The visual methodology has divided material into two distinct themes:
RESIDUES: these focused on the textures and sedimentary surfaces of the site, produced from centuries of copper and sulphur, mining and extraction processes. This prompted a methodology of working directly with the pigmented surfaces of the quarry as seen, for example, in the Transformations film and photographic works. The ‘painterly’ and ’patination’ process of digital compositing, in other words, layering multiple images and sonic textures, also made reference both to this chemical and painterly history of the quarry, and to the archaeological and geological principles informing it and the mining extraction process itself: processes of sedimentation, erosion and mapping of the terrain.
This process of transformation – of changing one element into another – evokes the ancient science of alchemy, namely the desire to turn base material into gold in a meeting of opposites – a coincidentia oppositorum (Eliade, 1963). The alchemical coincidentia is a method of searching for a state of ‘non-duality’ between elements as proposed by land artist Robert Smithson and also by current ecological thinking, where the human and non-human are part of one ecology. Alchemy foregrounds three phases - Nigredo, Albedo and Rubedo - which we noticed correspond uncannily to the primary chemical waste colours in the quarry itself: black, white and red. These three colours therefore became a methodology for categorizing and cataloguing our documentation of the site.
Alchemy is also understood as a methodology for transposing the documentary material from individual and isolated components into a rich conjunctio, creating something new.
REMAINS: (detritus and ruins from history, archaeology and civilization). Rotie: I use my body as a visual tool to act as both a repository for encoded histories and a means to rewrite history and archaeology. In embodied and visual ways I present the scarring and ruination of the earth in the past, in order to raise ecological consciousness for the future.
Significantly, I depart from the legacy of Butoh in my use of visual and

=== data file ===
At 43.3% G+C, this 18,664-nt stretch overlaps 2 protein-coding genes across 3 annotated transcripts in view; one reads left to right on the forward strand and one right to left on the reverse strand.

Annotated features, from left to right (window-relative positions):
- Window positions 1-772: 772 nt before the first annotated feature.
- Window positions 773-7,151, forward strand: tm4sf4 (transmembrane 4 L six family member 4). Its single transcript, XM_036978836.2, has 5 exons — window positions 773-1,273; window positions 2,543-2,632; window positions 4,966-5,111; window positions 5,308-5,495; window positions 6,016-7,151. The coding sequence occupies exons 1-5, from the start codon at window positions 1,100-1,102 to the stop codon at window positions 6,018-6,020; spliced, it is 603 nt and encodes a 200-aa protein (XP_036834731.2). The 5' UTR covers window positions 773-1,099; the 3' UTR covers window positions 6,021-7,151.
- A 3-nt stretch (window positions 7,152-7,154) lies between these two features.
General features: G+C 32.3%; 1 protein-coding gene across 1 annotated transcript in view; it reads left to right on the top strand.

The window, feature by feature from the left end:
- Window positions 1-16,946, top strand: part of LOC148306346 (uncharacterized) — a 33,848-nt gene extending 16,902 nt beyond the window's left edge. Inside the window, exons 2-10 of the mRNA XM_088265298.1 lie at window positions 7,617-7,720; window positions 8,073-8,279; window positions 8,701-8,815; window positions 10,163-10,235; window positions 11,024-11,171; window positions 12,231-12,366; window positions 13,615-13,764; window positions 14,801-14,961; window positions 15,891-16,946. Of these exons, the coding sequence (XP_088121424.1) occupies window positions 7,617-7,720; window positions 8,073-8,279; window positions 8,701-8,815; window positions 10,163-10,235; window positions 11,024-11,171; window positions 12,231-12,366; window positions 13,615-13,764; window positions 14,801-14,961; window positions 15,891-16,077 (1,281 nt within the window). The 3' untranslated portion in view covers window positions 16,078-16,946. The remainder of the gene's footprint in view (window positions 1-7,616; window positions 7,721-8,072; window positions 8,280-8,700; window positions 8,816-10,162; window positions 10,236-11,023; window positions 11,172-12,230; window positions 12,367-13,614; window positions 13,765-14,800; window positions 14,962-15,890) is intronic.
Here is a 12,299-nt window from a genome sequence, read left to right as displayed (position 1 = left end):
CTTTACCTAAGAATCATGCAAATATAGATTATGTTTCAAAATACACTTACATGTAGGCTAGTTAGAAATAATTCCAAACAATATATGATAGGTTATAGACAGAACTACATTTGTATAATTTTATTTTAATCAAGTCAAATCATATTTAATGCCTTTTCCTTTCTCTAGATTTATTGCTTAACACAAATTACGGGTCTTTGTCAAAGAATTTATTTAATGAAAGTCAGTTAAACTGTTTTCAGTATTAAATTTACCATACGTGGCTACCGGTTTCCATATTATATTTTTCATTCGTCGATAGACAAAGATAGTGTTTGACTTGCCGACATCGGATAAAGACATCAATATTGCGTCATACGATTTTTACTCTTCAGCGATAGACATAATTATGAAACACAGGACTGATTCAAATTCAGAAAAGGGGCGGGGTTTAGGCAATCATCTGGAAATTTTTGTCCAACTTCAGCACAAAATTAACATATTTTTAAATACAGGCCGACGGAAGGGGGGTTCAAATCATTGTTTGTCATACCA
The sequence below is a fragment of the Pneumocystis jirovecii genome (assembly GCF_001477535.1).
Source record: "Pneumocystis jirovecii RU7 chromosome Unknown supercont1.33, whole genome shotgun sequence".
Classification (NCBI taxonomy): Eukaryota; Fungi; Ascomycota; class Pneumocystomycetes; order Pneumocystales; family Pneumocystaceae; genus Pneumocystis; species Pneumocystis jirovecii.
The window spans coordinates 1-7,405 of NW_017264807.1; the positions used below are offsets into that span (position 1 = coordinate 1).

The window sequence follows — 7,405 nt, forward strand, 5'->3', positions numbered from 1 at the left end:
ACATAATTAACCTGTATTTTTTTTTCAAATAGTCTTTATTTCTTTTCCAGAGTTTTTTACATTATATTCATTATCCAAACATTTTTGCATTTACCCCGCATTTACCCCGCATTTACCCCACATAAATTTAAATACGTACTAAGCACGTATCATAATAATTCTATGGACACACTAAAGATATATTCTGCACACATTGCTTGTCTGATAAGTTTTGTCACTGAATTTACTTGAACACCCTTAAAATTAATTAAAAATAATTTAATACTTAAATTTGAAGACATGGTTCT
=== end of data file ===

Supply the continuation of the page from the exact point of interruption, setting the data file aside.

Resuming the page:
performance art languages, in order to create a choreographic dramaturgy.
Repetition, duration and simple ‘acts’ that play with the materials of the site, become meshed with my own physical interiority and embodiment. These are evidenced in video recordings.
I apply the philosophy and methodology of Butoh’s founder, Hijikata, to create my own visual documentation languages, subjecting visual images and the body to methodologies of fragmentation, archiving and layering, in order to create composite images. I name this process ‘Archaeo-Body’. The digital compositing and collage of the performed body and the material substance of the quarry evoke death and haunting. The body is presented as both captured by, and elusive of, the digital composite – hovering between presence and absence. Decay, entropy, fragments and remains are thus approached both physically through the performance and visually via the documentation: firstly, in my physical attempt as a performer to become ‘nothing’ in the quarry, merging and disappearing into the earth; and secondly, in the degradation of the film and photographic image: we have literally excavated the celluloid, distressing the surfaces to expose the workings of entropy on both the body and on the environment.
Finally, my search for an urgent return to ecological thinking is addressed by physically embedding and encasing the performing body horizontally within the materiality of the scarified site, appearing as it does as an open wound on the landscape and acting as a means to prompt larger reflections on our fractured relationship to the earth.